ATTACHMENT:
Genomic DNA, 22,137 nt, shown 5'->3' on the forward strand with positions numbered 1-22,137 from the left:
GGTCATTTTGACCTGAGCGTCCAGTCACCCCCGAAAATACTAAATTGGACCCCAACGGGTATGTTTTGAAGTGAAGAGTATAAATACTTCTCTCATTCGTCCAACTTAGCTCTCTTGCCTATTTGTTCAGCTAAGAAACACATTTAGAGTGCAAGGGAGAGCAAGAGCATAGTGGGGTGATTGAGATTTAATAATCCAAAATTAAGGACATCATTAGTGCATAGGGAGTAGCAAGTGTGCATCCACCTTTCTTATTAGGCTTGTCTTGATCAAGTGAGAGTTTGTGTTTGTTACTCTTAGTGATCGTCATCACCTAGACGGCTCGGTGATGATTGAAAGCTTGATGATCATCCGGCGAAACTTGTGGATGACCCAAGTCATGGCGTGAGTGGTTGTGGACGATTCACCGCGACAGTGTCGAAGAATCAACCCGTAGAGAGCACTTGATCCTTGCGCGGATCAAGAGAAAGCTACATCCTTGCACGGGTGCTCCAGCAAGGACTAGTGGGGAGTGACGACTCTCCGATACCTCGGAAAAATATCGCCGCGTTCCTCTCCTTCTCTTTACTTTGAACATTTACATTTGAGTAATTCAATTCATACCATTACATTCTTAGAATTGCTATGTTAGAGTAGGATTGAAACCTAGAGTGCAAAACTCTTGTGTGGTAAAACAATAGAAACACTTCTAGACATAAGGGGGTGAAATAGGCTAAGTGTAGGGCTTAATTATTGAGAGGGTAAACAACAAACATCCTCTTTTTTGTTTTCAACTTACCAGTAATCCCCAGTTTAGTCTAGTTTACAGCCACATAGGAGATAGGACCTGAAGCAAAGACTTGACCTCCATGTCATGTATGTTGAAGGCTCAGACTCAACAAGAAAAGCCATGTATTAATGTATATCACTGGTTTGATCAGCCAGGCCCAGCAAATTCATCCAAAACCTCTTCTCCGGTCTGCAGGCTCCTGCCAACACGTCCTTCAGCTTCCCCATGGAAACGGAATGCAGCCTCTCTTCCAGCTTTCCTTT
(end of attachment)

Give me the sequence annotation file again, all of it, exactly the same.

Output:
Genomic DNA, 22,137 nt, shown 5'->3' on the forward strand with positions numbered 1-22,137 from the left:
GGTCATTTTGACCTGAGCGTCCAGTCACCCCCGAAAATACTAAATTGGACCCCAACGGGTATGTTTTGAAGTGAAGAGTATAAATACTTCTCTCATTCGTCCAACTTAGCTCTCTTGCCTATTTGTTCAGCTAAGAAACACATTTAGAGTGCAAGGGAGAGCAAGAGCATAGTGGGGTGATTGAGATTTAATAATCCAAAATTAAGGACATCATTAGTGCATAGGGAGTAGCAAGTGTGCATCCACCTTTCTTATTAGGCTTGTCTTGATCAAGTGAGAGTTTGTGTTTGTTACTCTTAGTGATCGTCATCACCTAGACGGCTCGGTGATGATTGAAAGCTTGATGATCATCCGGCGAAACTTGTGGATGACCCAAGTCATGGCGTGAGTGGTTGTGGACGATTCACCGCGACAGTGTCGAAGAATCAACCCGTAGAGAGCACTTGATCCTTGCGCGGATCAAGAGAAAGCTACATCCTTGCACGGGTGCTCCAGCAAGGACTAGTGGGGAGTGACGACTCTCCGATACCTCGGAAAAATATCGCCGCGTTCCTCTCCTTCTCTTTACTTTGAACATTTACATTTGAGTAATTCAATTCATACCATTACATTCTTAGAATTGCTATGTTAGAGTAGGATTGAAACCTAGAGTGCAAAACTCTTGTGTGGTAAAACAATAGAAACACTTCTAGACATAAGGGGGTGAAATAGGCTAAGTGTAGGGCTTAATTATTGAGAGGGTAAACAACAAACATCCTCTTTTTTGTTTTCAACTTACCAGTAATCCCCAGTTTAGTCTAGTTTACAGCCACATAGGAGATAGGACCTGAAGCAAAGACTTGACCTCCATGTCATGTATGTTGAAGGCTCAGACTCAACAAGAAAAGCCATGTATTAATGTATATCACTGGTTTGATCAGCCAGGCCCAGCAAATTCATCCAAAACCTCTTCTCCGGTCTGCAGGCTCCTGCCAACACGTCCTTCAGCTTCCCCATGGAAACGGAATGCAGCCTCTCTTCCAGCTTTCCTTT